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Beware the bait and switch

The Brink article lists lists five tips for retirement savings, including plan within your means, maximize benefit matches, save in addition to your retirement program, use planning tools, and wait longer to collect Social Security benefits.

“Even after Social Security contributions, and after 401(k) contributions, they should probably be saving another 15% of their take-home pay, which is very tough,” Kotlikoff says. He noted that perhaps 40% of those eligible for a 401(k) don’t take advantage. “Most people are saving nothing.”

He added that everyone who expects to "sustain their living standard through retirement" needs to do economics-based financial planning because "conventional planning is an elaborate bait and switch designed to sell you investment products that are highly expensive and overly risky."

He describes the economics-based approach as determining a sustainable living standard based on your resources, and adjusting your spending as your circumstances change, so you don’t outlive your savings.

Given that Social Security is, in Kotlikoff’s words, “broke beyond belief,” it’s worth exploring other options. It could be a good idea to consult a financial planner to determine which options are best for you.

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Secure your finances with retirement accounts

A good place to start with retirement planning is a 401(k), if your employer offers one. Many employers will match your contributions so, for example, if you contribute 3% from each paycheck, they’ll also contribute 3%. This can greatly increase the amount you save each month, so it’s worth contributing up to the maximum your employer will match.

It also makes it easy to save, since you typically contribute through automatic withdrawals from your paycheck. So you don’t have to think about it — and you won’t be tempted to spend that money elsewhere.

Since the 401(k) is a pre-tax account, your contributions don’t count as taxable income when they’re made — another bonus, especially if you’re in a high tax bracket. Instead, they’re taxed upon withdrawal. This works out well for many retirees, since your tax bracket in retirement is often lower than during your working years.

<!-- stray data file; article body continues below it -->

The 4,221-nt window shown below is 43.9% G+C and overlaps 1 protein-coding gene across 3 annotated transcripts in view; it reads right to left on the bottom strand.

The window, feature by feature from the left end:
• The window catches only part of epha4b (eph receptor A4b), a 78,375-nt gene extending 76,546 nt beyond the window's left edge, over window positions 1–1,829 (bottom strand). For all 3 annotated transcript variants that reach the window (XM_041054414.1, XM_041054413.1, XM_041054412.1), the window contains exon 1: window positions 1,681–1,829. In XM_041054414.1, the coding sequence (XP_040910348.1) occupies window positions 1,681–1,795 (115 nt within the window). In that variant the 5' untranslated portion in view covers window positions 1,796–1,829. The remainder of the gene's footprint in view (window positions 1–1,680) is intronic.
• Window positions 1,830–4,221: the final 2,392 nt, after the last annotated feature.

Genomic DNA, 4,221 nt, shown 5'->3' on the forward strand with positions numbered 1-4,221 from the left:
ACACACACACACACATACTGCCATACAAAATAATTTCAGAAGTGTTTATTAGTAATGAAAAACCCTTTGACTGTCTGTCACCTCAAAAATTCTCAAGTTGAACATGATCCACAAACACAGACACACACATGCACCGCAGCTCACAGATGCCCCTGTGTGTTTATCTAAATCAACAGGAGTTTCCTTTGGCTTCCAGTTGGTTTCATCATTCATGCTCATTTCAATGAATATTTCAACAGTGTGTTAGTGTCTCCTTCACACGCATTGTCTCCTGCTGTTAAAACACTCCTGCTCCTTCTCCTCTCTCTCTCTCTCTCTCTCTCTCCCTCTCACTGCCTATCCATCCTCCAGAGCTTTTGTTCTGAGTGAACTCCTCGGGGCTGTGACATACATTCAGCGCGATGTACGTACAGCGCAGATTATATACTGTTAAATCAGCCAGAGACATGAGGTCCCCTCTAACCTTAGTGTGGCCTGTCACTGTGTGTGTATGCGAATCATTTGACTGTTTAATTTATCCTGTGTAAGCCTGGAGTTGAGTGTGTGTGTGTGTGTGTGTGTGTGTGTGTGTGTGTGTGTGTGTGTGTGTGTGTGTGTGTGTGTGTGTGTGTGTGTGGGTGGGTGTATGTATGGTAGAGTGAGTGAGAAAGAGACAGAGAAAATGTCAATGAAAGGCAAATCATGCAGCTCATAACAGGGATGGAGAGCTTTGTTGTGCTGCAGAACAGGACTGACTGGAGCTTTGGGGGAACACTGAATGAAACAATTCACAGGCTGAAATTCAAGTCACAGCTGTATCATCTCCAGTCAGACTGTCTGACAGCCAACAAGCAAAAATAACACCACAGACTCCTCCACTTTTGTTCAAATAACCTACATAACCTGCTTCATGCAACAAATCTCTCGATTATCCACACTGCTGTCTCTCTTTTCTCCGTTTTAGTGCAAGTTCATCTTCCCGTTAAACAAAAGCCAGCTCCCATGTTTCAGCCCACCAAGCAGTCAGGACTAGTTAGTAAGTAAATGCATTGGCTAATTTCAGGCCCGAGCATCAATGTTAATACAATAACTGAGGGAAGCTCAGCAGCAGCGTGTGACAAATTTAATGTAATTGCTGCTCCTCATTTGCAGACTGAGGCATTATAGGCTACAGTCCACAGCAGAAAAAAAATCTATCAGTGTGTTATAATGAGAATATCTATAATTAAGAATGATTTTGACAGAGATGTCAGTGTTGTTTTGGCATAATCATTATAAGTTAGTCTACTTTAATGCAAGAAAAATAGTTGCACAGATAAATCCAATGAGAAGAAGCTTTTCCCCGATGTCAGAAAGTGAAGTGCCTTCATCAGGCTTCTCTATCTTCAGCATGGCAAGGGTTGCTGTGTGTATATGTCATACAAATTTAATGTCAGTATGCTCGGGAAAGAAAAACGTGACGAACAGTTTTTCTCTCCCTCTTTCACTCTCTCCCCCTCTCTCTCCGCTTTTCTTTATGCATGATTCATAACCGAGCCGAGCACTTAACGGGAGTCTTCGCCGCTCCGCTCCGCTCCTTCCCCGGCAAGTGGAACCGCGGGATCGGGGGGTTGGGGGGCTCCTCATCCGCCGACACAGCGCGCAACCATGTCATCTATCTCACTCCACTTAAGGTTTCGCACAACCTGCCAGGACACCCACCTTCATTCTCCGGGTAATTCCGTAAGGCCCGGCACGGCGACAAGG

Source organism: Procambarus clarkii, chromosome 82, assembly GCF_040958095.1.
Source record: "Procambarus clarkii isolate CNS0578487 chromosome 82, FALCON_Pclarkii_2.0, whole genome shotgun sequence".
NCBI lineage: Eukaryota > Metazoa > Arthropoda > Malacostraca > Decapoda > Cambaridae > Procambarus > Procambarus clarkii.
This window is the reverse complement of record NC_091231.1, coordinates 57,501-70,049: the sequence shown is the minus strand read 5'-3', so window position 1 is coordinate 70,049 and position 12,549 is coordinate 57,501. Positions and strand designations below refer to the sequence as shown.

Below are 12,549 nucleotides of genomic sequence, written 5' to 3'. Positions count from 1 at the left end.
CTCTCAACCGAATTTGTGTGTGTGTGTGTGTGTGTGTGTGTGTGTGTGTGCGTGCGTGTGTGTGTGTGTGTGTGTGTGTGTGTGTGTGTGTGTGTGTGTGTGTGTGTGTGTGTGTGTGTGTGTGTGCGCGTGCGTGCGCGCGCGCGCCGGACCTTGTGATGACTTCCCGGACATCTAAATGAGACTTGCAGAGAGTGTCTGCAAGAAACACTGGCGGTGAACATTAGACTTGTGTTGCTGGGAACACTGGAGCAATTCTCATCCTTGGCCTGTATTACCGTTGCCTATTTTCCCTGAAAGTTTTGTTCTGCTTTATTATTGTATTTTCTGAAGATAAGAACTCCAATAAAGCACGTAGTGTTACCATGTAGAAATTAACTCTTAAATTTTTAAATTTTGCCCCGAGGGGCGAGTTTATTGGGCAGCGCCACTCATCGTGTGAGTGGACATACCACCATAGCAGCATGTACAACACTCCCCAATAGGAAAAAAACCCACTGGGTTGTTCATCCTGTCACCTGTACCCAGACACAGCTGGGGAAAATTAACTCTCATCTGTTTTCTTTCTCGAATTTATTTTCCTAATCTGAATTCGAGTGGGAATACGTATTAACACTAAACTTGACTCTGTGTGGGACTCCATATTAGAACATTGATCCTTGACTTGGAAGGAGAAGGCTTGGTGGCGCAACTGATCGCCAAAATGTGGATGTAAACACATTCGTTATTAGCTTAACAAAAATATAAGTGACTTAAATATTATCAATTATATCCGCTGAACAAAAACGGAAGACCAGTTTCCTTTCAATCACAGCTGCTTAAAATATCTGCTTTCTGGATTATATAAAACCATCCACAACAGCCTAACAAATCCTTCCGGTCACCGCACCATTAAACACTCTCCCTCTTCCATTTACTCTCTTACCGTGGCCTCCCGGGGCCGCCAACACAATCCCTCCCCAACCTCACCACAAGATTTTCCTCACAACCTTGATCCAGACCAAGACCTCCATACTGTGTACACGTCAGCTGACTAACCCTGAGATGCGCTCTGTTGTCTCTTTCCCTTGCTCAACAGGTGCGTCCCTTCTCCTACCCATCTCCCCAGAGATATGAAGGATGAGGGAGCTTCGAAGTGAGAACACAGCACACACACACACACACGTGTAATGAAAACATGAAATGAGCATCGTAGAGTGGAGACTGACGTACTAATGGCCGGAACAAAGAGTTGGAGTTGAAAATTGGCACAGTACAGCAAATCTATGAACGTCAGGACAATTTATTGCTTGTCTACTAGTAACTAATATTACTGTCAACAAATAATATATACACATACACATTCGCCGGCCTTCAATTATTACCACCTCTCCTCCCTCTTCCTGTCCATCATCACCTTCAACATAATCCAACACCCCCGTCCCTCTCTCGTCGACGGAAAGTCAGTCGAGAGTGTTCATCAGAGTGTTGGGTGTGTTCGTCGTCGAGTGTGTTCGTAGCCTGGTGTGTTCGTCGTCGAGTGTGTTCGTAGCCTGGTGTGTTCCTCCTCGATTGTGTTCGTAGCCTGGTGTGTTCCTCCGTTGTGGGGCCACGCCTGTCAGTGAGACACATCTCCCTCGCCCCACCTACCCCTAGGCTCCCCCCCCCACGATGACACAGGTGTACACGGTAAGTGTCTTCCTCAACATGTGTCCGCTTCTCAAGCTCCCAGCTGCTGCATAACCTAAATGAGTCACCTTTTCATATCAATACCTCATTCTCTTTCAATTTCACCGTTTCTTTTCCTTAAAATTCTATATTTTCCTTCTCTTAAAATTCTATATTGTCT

You could also consider opening a traditional individual retirement account (IRA), which is also a pre-tax investment account. Most standard investments, such as stocks, bonds, mutual funds and ETFs, are allowed, and the gains on these investments will be tax-free.

A Roth IRA is an after-tax account, which means your contributions are taxed up front. But they grow tax-free and, after age 59.5, you can withdraw your contributions tax-free and penalty-free at any time — so long as the account has been open for at least five years. Unlike a 401(k) or traditional IRA, there are no required distributions so you can keep the entire account until later in retirement. Or, after death, you can pass it on to your beneficiaries tax-free.

The combined contribution limit for your traditional and Roth IRA accounts in 2024 is $7,000 for individuals under 50 and $8,000 if you’re 50 or older. However, if you’re single and earn more than $161,000 in 2024 or married and jointly earn $240,000, you can’t contribute to a Roth IRA.

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Vawn Himmelsbach Freelance Contributor

Vawn Himmelsbach is a journalist who has been covering tech, business and travel for more than two decades. Her work has been published in a variety of publications, including The Globe and Mail, Toronto Star, National Post, CBC News, ITbusiness, CAA Magazine, Zoomer, BOLD Magazine and Travelweek, among others.

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